As Tears Go By
"...feels more like an early version of Johnny To's "Moment of Romance..."
- Mighty Peking Man
As Tears Go By (1988)
AKA: Carmen of the Streets
Director: Wong Kar-Wai
Producer: Alan Tang Kwong-Wing
Writer: Wong Kar-Wai
Cast: Andy Lau Tak-Wah, Jacky Cheung Hok-Yau, Maggie Cheung Man-Yuk, Alex Man Chi-Leung, Ronald Wong Ban
Running Time: 94 min.
Plot: A low-level triad "big brother" (Andy Lau) has a hot-tempered "little brother" (Jacky Cheung) who can't keep out of trouble, and consequently is in constant need of being bailed out by his protector. Andy is super cool, but lacks the ambition to rise in the ranks of the triad societies, and once he meets his cousin (Maggie Cheung), and falls in love with her, he decides he wants to leave "the life". But it turns out that he has to bail out Jacky one more time. And this time, Jacky may have gone too far.
Availability: This title is available at HKflix.com
BRMANUK'S REVIEW: Wong Kar-Wai's debut feature is a moving look into the lives of two brothers; Ah-Wah (Andy Lau) and Fly (Jacky Cheung), two small time gangsters. When Ah-Ngor (played wonderfully by Maggie Cheung) comes to stay with her cousin Ah-Wah, she doesn't realize and he and his brother are gangsters working for their local godfather. Eventually she falls in love with Ah-Wah and he tries to leave his gangster life but can't due to his brother always getting in trouble with other members of their Triad family, in particular Tony (Alex Man) and his gang. It's a simple story used hundreds of times before, but Wong Kar-Wai's film-making set's it apart from the others. Instead of lacing the film with violent shoot-outs, he takes time to develop the films characters and the motives behind their actions. Eventually the viewer starts to understand them and can relate to the 'big brother protecting his little brother' theme that runs throughout. When the violence does begin (and it's very brutal), the audience feels sympathy for the two stars, and it's on this level that the film works. The film certainly isn't for everyone and is very different to WKW's later works as it lacks the 'new wave' style of those films, but it does contain the characterization, especially of the two main characters, that occurs again and again in his movies. The movie does have it's flaws though, some parts do seem to drag out and it's a bit predictable at times when you know Fly is going to get his head kicked in again, but despite this WKW fans should definitely check this out.
BRMANUK'S RATING: 7/10
MIGHTY PEKING MAN'S REVIEW: Wong Kar-Wai enthusiasts who are expecting a "Chungking Express", an "In The Mood For Love" or even a "Days of Being Wild" may be slightly disappointed with "As Tears Go By", Wong Kar-Wai's 1988 gangster tale starring Andy Lau, Maggie Cheung, Tony Leung and Alex Man. Correct me if I'm wrong, but didn't the whole WKW appeal fire off with his "French New Wave" approach to filmmaking? Barely any of that is here; Even Christopher Doyle, Wong Kar-Wai's most-used cinematographer, is absent from the production. Instead, the camera work is helmed by Lau Wau Keung, who we better know as Andrew Lau (who went on to direct the popular "Young and Dangerous" series and the groundbreaking "Storm Riders"). This is about the earliest of Wong Kar-Wai's work I've yet to see, and it's apparent the he still hasn't found or developed the style that made him famous all over the world.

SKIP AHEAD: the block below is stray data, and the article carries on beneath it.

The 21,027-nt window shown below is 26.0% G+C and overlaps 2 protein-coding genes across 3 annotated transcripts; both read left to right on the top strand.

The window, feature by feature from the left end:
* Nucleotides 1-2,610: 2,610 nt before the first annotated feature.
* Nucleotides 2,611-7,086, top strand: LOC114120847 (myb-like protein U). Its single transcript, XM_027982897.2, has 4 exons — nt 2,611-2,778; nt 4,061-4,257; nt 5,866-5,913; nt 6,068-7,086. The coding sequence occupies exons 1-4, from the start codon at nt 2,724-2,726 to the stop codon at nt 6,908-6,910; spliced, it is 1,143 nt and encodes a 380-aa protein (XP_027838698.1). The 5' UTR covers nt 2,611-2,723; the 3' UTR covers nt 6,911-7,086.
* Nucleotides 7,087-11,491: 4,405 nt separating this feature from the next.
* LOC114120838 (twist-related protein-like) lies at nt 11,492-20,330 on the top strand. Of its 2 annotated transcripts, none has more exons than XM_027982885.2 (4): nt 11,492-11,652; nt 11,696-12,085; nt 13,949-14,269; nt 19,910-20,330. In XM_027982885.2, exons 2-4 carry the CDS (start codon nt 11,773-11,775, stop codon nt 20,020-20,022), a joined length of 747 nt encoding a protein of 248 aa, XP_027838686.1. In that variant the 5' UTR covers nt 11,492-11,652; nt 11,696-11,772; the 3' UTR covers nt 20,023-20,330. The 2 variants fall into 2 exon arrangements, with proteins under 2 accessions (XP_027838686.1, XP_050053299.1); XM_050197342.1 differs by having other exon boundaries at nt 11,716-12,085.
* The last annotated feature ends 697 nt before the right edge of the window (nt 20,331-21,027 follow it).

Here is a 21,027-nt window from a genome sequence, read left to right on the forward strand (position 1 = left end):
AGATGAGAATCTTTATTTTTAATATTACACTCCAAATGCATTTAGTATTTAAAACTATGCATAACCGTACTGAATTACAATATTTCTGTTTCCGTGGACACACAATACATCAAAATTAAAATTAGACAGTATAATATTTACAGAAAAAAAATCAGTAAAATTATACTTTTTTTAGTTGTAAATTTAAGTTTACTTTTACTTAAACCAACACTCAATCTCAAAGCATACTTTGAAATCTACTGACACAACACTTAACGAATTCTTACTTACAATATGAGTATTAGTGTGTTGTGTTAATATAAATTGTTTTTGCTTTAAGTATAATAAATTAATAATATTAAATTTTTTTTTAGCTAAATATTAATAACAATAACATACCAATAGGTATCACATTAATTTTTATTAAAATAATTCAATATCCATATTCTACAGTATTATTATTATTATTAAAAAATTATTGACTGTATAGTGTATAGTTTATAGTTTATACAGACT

In some ways, "As Tears Go By" feels more like an early version of Johnny To's "Moment of Romance", which also starred Andy Lau (not to be confused with Andrew "Storm Riders" Lau). Like "Moment of Romance", it's a straight-forward love story that deals with the consequences a tough gangster must face due to his violent and troublesome lifestyle. It's a plot that's been visited numerous times in Hong Kong cinema alone: Gangster falls in love with woman, woman falls in love with gangster, gangster must finish the job, woman begs him to stay, gangster must help his friend, woman tells him it's dangerous, gangster's fate becomes tragic and woman's heart becomes broken and abandoned. But since "As Tears Go By" was made in 1988, you gotta give it some credit. I guess.
As expected from a brilliant director like Wong Kar-Wai, the two lead performances are full of light. Maggie Cheung's natural beauty and emotions are captured to perfection. Andy Lau appears to be more ambitious about his acting than the usual mass of flicks he's put out. As for Jackie Cheung and Alex Man...well, someone should have whispered in their ears and said, "Hey Jackie. Hey Alex. This ain't a Wong Jing film man!". I don't know much about Alex Man, but Jackie Cheung could certainly do better. Just watch John Woo's "Bullet in the Head". Of course, these performance flaws are just my opinion - so if you're the president of the "Jackie Cheung and Alex Man Fan Club", don't hate me.
I have a question...
What the hell was Berlin's 1986 theme song to "Top Gun" doing here? I don't mind cover versions of popular American songs in Hong Kong movies (especially when sung by Faye Wong or Kelly Chen), but to actually take a theme song from another movie!? That's truly corny. Not only that, but the Chinese one they used sounds like it came from a Karaoke bar in Hell! It also doesn't help that they play it at least a few times off and on (just like in "Top Gun") for a good several or so minutes. I'm surprised they didn't use some song from "Grease" or "Officer and a Gentleman" just to have a widely known love song in the movie. I'm probably getting a little carried away, but in all seriousness, a Wong Kar-Wai film is the last place I'd look for a bad remake of a song that belonged to another movie. But then again, "As Tears Go By" isn't exactly a trademark Wong Kar-Wai film.
MIGHTY PEKING MAN'S RATING: 7/10